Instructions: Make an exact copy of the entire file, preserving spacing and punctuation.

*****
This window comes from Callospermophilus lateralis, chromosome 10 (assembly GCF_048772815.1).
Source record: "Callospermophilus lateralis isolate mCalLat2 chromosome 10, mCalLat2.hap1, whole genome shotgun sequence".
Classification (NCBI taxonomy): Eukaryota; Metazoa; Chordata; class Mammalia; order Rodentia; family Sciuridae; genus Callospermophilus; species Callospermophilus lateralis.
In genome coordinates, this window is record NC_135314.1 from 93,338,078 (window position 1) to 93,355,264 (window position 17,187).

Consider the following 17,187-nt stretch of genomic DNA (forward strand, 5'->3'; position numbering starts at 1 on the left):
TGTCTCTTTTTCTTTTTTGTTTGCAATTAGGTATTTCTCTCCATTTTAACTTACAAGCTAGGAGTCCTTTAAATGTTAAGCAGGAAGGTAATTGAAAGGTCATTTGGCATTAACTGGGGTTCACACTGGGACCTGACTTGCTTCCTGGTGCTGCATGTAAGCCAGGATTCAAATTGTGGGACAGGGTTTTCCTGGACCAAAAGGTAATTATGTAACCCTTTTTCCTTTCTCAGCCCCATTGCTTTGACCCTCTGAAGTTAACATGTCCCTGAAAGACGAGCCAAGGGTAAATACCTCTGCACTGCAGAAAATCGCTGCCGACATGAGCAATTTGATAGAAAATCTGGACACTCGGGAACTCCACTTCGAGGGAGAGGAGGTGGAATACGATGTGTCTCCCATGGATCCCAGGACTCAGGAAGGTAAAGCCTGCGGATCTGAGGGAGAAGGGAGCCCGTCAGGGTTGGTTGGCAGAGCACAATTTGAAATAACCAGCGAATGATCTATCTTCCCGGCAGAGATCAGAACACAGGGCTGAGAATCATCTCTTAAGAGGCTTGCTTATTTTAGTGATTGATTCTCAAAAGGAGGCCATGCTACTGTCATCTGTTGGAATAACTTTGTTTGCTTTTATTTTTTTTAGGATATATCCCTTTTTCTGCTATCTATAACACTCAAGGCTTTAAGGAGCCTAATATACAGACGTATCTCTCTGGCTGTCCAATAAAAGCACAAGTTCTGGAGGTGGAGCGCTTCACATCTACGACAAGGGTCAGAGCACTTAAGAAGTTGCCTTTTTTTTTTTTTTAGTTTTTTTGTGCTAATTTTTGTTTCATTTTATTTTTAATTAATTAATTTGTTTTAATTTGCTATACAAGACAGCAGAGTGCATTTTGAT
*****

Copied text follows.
This window comes from Callospermophilus lateralis, chromosome 10 (assembly GCF_048772815.1).
Source record: "Callospermophilus lateralis isolate mCalLat2 chromosome 10, mCalLat2.hap1, whole genome shotgun sequence".
Classification (NCBI taxonomy): Eukaryota; Metazoa; Chordata; class Mammalia; order Rodentia; family Sciuridae; genus Callospermophilus; species Callospermophilus lateralis.
In genome coordinates, this window is record NC_135314.1 from 93,338,078 (window position 1) to 93,355,264 (window position 17,187).

Consider the following 17,187-nt stretch of genomic DNA (forward strand, 5'->3'; position numbering starts at 1 on the left):
TGTCTCTTTTTCTTTTTTGTTTGCAATTAGGTATTTCTCTCCATTTTAACTTACAAGCTAGGAGTCCTTTAAATGTTAAGCAGGAAGGTAATTGAAAGGTCATTTGGCATTAACTGGGGTTCACACTGGGACCTGACTTGCTTCCTGGTGCTGCATGTAAGCCAGGATTCAAATTGTGGGACAGGGTTTTCCTGGACCAAAAGGTAATTATGTAACCCTTTTTCCTTTCTCAGCCCCATTGCTTTGACCCTCTGAAGTTAACATGTCCCTGAAAGACGAGCCAAGGGTAAATACCTCTGCACTGCAGAAAATCGCTGCCGACATGAGCAATTTGATAGAAAATCTGGACACTCGGGAACTCCACTTCGAGGGAGAGGAGGTGGAATACGATGTGTCTCCCATGGATCCCAGGACTCAGGAAGGTAAAGCCTGCGGATCTGAGGGAGAAGGGAGCCCGTCAGGGTTGGTTGGCAGAGCACAATTTGAAATAACCAGCGAATGATCTATCTTCCCGGCAGAGATCAGAACACAGGGCTGAGAATCATCTCTTAAGAGGCTTGCTTATTTTAGTGATTGATTCTCAAAAGGAGGCCATGCTACTGTCATCTGTTGGAATAACTTTGTTTGCTTTTATTTTTTTTAGGATATATCCCTTTTTCTGCTATCTATAACACTCAAGGCTTTAAGGAGCCTAATATACAGACGTATCTCTCTGGCTGTCCAATAAAAGCACAAGTTCTGGAGGTGGAGCGCTTCACATCTACGACAAGGGTCAGAGCACTTAAGAAGTTGCCTTTTTTTTTTTTTTAGTTTTTTTGTGCTAATTTTTGTTTCATTTTATTTTTAATTAATTAATTTGTTTTAATTTGCTATACAAGACAGCAGAGTGCATTTTGAT